Taking all this into consideration, it's no wonder that Serbia has this problematic relationship towards groups and individuals who have different beliefs and opinions. This trend will continue regardless of warnings from the outside. I believe that the international community would rather support the stability of government than a dialogue within society. The international community often attempts to quiet non-governmental organizations. I think that they are making a huge mistake; Serbia will not be able to make a step toward Europe unless it speaks with an authentic voice.
I will conclude by saying that it looks to me like there was never less freedom of speech in Serbia than there is now. There are active campaigns against everyone who thinks differently. By these efforts, the government shows how weak it is. To me, it is a wasted paradigm that has nothing to offer.

Ivana Dulic Markovic, Minister of Agriculture in the Serbian government

“I was invited to Leskovac by the presidents of the local communities in south Serbia. They told me that they could only meet on Saturday. I went on Saturday and no one showed up to talk to me.”
Thank you for inviting me to be present and in good company. I am terrified as always, since I represent the hated state and government. I really don't feel completely guilty for what the authorities are doing, but I take a part of the guilt on myself. I entered the government because I thought of Milosevic as our consequence. I did not think of him as the cause of all that is happening in Serbia. I wanted things to change and I thought that there would be more people who want changes. It turned out that it was one small circle of people, including those of you who are here today and a few others. In the Ministry of Agriculture, I see that I'm completely alone in my political views. Everyone talks about changes, but when it comes to completely simple changes, everyone is against them. They are even against the application of laws that were valid until 1992. They say, “come on, why are you applying laws now? This is Serbia, where there are no laws. Next year, you won't be the minister and everything will be as great as it was before.” As you know, we, in the Ministry of Agriculture, created an agriculture development strategy which was harshly criticized, though the government adopted it in the end. The strategy states that we have to work on rural development, it specifies how much competition to allow, and it contains some very good solutions.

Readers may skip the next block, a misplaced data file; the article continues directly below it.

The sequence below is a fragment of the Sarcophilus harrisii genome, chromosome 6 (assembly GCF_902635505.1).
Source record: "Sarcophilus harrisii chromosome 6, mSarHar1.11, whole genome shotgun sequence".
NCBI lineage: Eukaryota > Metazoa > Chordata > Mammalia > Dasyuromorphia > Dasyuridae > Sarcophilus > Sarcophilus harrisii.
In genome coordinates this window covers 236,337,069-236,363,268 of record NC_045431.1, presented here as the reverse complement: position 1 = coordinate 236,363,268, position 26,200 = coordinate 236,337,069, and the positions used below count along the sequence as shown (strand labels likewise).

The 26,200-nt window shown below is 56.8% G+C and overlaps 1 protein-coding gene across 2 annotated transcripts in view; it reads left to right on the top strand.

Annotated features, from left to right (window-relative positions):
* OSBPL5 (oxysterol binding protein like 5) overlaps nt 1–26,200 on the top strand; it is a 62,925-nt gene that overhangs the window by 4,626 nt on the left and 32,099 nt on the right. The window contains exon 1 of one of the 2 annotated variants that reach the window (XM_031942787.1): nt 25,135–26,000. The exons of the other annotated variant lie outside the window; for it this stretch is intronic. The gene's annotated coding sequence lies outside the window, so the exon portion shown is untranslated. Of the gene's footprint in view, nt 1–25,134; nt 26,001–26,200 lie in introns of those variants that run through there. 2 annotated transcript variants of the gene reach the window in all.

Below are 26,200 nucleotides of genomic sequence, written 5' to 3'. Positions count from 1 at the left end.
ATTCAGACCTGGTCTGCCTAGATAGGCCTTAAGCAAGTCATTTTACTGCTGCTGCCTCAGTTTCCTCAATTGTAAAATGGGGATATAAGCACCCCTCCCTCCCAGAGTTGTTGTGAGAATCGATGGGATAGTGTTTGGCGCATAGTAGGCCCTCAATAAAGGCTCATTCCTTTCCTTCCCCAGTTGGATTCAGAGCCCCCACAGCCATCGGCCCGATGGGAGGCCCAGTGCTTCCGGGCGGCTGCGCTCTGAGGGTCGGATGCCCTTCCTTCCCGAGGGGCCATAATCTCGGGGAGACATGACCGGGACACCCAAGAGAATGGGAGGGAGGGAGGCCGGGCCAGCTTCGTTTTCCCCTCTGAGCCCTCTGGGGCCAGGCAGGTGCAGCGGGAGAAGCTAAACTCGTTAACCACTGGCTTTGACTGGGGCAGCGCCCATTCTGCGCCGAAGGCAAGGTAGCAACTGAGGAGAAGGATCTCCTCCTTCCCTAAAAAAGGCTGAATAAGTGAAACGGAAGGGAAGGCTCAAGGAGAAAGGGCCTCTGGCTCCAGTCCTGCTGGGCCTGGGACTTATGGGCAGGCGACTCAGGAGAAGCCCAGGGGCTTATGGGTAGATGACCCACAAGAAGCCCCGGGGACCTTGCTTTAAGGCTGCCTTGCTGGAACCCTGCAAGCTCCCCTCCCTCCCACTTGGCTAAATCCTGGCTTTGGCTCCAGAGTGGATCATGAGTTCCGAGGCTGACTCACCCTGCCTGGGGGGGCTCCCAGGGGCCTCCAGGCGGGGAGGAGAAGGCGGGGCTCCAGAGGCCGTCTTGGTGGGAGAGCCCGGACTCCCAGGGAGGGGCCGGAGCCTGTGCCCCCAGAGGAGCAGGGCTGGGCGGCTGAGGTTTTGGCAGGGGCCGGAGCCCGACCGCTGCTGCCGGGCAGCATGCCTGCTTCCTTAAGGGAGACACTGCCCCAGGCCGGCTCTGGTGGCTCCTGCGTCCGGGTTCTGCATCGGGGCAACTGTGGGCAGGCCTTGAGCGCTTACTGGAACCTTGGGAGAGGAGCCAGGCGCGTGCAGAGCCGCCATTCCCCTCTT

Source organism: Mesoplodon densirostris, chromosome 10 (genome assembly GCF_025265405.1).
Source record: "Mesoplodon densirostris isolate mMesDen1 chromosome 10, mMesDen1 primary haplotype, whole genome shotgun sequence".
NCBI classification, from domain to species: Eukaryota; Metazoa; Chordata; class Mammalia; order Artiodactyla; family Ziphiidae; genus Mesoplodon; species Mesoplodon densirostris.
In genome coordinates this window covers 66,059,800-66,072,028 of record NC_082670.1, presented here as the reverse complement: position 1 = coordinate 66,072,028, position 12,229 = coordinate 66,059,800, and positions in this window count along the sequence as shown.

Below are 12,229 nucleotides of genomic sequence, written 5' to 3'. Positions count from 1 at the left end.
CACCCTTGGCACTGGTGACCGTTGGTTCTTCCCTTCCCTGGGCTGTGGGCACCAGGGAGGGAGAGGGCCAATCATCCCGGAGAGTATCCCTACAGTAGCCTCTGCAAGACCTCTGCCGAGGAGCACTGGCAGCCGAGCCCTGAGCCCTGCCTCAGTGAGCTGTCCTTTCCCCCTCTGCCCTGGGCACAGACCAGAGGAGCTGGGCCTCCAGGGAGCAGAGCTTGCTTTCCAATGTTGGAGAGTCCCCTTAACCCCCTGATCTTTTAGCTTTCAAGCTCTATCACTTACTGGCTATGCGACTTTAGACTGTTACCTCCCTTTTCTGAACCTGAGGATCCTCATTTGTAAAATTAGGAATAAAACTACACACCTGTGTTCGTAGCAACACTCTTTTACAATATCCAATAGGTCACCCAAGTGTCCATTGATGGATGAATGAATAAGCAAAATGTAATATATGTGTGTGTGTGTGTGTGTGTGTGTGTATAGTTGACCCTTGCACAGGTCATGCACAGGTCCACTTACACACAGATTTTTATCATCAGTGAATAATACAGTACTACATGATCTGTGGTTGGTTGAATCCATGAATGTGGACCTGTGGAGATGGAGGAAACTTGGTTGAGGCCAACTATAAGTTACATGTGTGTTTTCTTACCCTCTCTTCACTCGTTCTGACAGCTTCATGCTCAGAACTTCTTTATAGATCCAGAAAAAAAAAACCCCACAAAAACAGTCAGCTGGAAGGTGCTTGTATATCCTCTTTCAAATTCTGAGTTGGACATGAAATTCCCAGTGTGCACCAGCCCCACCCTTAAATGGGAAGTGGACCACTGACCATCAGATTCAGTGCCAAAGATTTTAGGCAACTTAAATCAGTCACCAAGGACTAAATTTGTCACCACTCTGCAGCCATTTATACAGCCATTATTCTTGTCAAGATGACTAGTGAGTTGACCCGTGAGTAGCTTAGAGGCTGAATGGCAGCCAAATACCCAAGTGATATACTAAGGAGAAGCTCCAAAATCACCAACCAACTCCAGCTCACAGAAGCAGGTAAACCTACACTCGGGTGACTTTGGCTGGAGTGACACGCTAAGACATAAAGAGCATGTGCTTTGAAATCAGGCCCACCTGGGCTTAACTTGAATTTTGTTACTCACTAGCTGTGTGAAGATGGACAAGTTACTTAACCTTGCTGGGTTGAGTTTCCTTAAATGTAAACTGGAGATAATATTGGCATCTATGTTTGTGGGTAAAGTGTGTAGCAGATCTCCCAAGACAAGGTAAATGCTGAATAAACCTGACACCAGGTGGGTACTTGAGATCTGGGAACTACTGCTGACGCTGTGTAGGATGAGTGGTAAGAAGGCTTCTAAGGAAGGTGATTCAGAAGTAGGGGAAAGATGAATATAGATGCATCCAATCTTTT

I don't think that it will be adopted due to widespread dislike for me personally, so now I have a dilemma. Should I resign? It's obvious that the socialists (the Socialist Party of Serbia) will not vote in favor of laws which are proposed by the Ministry of Agriculture because of their relationship towards me. Now, should I keep my position or is it more important to change the law on land and adopt a law on organic agriculture? The destructive energy of stupidity and ignorance endangers all people, in all ministries, who want change. I think that those who should lead the change are not in this country anymore.
We don’t have the inner strength necessary to overcome stupidity and ignorance because people from different political parties will never work together even though there are many people who are good and smart. I know that things will never be perfect here, that we'll never have a perfect government in which everyone will be the way we want them to be and the way they should be – professional, responsible, and mature. Still, we have to struggle towards that goal in every possible way. I think that in this moment, no one wants to take responsibility because the situation is hard, because big decisions need to be made regarding Kosovo, Montenegro, and the deportation of Mladic.
The role of the media is terrifying. Seselj was his least popular during the years when independent media ignored him. I believe that the radical forces figured that out and they are now producing the media. People believe what leaders and the media tell them. I've been asked about it wherever I go. Whether things are true or not is not discussed, because if the radicals (the Serbian Radical Party) have said it is so, then it certainly is. People don't doubt that I'm paid by Americans to poison Serbs and to import chickens infected with the avian flu. They take it for granted that those accusations are true. I have no special need to defend myself since I think that you can't defend yourself at all against that kind of stupidity and ignorance. On the other hand, I think that you should always do things better and that the role of the non-governmental sector is important.
I was invited to Leskovac by the presidents of the local communities in south Serbia. They told me that they could only meet on Saturday. I went on Saturday. No one showed up to talk to me.
I sometimes feel very alone and endlessly tired, probably like all of you.

Natasa Kandic, Fund for Humanitarian Law, Belgrade

“I feel completely sure about what I'm doing, thinking and advocating. I will do it regardless of the costs. I will say what I think, regardless of the cost.”
Not even in Milosevic's time was there so much political primitivism as there is today. On one hand, it looks like there is no way out. On the other hand, everything is mixed.